The captains of huge war dragons aren’t well thought of in English society, but they have wonderful cameraderie and of course, the companionship of intelligent dragons.

7, Elma York by Mary Robinette Kowal in the Lady Astronaut of Mars series

Elma York is a brilliant woman but she lives in 1960s US which means that she’s constantly put down and belittled even though she’s a former WASP pilot and now a calculator for the space program. But she doesn’t allow the men to stop her reaching her dream: to become an astronaut.

8, Penric by Lois McMaster Bujold

In Bujold’s fantasy novellas, Penric is a scholar and a sorcerer. He has a demon inside him and the demon can work magic.

9, Lady Sybil Ramkin by Terry Pratchett

Pratchett has quite a few very interesting characters and it was difficult to choose from them. Sybil is very high born and very wealthy. She doesn’t have a job, as such, but rescues dragons. But the best thing about her is her relentless kindness.

10, Isaac Vainio by Jim C. Hines

Isaac is a libriomancer: he can pull out objects out of books. And that means fantasy and SF books, too! He’s a secret agent in a secret organizion dedicated to protecting humans from supernatural threats.

Top Ten Tuesday was created by The Broke and the Bookish and is now hosted by That Artsy Reader Girl. Today, the topic is Top Ten Books That Made Me Laugh Out Loud.

Many of the authors I love have at least some humor in their books. However, many have an understated humor, such as Lois McMaster Bujold. Their humor isn’t laugh out loud variety, at least to me. However, I read quite a few very funny books, too.

1, Terry Pratchett

Pretty much all of his books are laugh out loud variety to me so it’s hard to single out any of them. If anyone is trying to figure out a book to start with, I’d recommend Guards! Guards! for the City Guards and Wyrd Sisters for the witches.

2, Wodehouse

Another favorite, especially the Jeeves books.

3, The Eyre Affair by Jasper Fford

The Thursday Next series has a lot of funny things, starting with the wacky alternate reality where Thursday lives and including the books where she can visit, as a literary detective.

4, Steven Brust: Jhereg

Brust’s Vlad Taltos series is full of sardonic banter between the main character and, well, pretty much everyone else, including his familiar, Loiosh.

5, Martha Wells: All Systems Red

Another series which specializes in sardonic humor, the Murderbot often makes me laugh.

6, Andy Weir: the Martian

If Mark Watney didn’t have a great sense of humor, I don’t think he would have survived alone on Mars.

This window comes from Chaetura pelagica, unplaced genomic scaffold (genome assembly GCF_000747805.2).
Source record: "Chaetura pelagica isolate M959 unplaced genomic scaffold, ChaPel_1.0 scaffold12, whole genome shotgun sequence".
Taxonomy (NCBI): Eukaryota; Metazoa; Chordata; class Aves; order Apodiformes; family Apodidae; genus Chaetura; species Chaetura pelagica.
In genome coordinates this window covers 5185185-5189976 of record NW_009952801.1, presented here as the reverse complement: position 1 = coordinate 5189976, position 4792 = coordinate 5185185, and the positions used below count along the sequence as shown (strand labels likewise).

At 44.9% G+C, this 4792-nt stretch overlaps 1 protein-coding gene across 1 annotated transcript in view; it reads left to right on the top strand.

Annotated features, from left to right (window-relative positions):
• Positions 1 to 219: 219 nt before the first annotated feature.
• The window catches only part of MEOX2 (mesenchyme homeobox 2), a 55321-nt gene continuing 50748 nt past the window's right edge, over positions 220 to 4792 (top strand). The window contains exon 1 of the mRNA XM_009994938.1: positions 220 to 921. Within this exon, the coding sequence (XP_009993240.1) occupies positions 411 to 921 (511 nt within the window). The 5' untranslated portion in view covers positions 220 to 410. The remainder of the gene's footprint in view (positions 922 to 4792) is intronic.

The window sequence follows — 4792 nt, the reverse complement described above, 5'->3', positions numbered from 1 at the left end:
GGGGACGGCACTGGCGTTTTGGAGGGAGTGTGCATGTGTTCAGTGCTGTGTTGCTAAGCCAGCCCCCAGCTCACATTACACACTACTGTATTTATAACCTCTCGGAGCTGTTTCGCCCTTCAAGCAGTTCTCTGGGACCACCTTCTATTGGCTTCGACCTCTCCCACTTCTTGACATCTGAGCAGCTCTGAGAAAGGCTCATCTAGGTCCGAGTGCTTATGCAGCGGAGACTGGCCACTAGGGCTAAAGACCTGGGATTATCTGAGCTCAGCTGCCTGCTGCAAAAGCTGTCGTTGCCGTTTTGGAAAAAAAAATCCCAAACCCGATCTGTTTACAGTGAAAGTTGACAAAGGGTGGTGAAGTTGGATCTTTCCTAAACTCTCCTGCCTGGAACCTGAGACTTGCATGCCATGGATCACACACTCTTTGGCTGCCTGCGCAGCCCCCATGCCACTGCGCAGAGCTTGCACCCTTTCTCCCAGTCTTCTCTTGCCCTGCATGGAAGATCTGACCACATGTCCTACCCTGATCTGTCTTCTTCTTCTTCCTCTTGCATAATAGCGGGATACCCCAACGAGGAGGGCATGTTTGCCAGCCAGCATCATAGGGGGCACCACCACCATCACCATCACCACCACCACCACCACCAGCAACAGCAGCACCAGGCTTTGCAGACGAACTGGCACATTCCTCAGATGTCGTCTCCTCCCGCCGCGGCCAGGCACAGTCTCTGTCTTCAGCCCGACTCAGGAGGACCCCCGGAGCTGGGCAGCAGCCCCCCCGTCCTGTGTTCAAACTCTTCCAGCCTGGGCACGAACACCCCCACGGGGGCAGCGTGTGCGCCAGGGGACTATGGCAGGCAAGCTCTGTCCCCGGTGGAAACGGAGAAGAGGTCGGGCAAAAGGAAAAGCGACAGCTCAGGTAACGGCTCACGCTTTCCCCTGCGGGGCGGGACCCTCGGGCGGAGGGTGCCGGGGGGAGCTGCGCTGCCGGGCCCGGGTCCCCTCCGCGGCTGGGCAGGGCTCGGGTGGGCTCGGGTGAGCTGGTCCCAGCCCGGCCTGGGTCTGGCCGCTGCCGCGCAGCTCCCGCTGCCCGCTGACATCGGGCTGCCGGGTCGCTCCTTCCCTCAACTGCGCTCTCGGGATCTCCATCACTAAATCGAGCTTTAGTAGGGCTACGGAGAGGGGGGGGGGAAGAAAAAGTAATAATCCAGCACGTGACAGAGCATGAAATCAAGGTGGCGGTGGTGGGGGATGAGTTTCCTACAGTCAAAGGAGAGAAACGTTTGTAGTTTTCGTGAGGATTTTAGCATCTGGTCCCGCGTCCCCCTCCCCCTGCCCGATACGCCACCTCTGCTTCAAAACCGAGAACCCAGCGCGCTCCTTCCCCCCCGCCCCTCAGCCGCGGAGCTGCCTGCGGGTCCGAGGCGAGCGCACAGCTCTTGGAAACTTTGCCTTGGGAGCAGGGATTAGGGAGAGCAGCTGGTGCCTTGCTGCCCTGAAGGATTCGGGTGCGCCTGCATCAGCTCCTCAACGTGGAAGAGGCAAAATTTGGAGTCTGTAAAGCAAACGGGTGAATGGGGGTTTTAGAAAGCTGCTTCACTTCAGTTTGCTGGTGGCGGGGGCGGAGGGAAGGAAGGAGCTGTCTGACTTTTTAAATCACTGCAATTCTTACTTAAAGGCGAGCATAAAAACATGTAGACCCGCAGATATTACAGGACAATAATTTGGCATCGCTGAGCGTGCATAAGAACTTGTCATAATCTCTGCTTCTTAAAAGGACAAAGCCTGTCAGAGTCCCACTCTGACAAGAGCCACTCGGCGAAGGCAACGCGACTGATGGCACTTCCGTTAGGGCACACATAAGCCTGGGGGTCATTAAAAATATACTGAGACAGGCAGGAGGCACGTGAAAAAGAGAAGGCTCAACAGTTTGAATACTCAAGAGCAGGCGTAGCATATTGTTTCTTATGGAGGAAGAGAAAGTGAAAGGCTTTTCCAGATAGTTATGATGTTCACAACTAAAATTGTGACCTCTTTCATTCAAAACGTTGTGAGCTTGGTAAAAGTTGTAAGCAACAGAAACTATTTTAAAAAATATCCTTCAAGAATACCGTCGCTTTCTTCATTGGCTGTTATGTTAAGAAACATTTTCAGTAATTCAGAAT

7, A. Lee Martinez: Emperor Mollusk versus the Sinister Brain

This is a silly and funny stand-alone book about Emperor Mollusk, the former Warlord of Terra.

8, John Scalzi: The Android’s Dream/ Redshirt

Scalzi also writers funny books. Redshirts is a parody about Star Trek. In the Android’s Dream, farting starts an interstellar war because an alien race has incredibly sensitive noses.

9, Nikki Haverstock: Of Mages and Murders

The Casino Witch Mysteries is another first in a funny series. After Ella Ramono’s father died, she realized that she’s a witch. Her problems are just starting.

10, Lisa Shearin: Magic Lost, Trouble Found

Raine Benares comes from a family of crooks and criminals but she’s trying to be an honest Seeker. Of course, things go wrong.

Top Ten Tuesday was created by The Broke and the Bookish and is now hosted by That Artsy Reader Girl. Today, the topic is Top Ten Goals and Hopes for 2021.

Like everyone, I have lots of hopes and dreams for 2021. Since this is a book blog I’ll list out my book related hopes.

1, Reading at least 24 books from my TBR

I joined the Mount TBR challenge again and I’m hoping to read at leat 24 TBR books, hopefully plenty more.

2, Reading at least 30 books and comics with action heroines

This one I’m hoping will be a easy one, thanks to my Marvel Unlimited subscribtion

3, Reading at least 14 action/adventure books

I again joined the Action/Adventure Bingo Card challenge at GoodReads and I’m itching to read about spies, lost worlds, mysteries, hot environments, travel, and lots more.

4, Reading at leats 12 collections worth of Marvel comics

Another easy one, I hope.

5, Read ten books for the Pick&Mix challenge

These are going to be SFF books not in my TBR, mostly audio and ebooks, I think.

6, Getting rid of books I won’t reread

I have loads of books I don’t think I’m going to reread so I need to harden my heart and take them to a second hand book store.

7, Comment more on blogs

Often I read and enjoy posts but don’t end up commenting. For example, I really enjoyed Lynn’s December countdown on at her blog. I want to change that and comment more.

8, I want to read some specific books this year

Obviously, I want to read all of my books, right now. (If someone invents a way to just dump them in my brain, let me know.) But there are some I really want to read, like Goldman’s Princess Bride and Kowal’s the Relentless Moon. And Newman’s Anno Dracula but am I currently reading it.

I will also continue to write. I’m aiming for 12 short stories this year.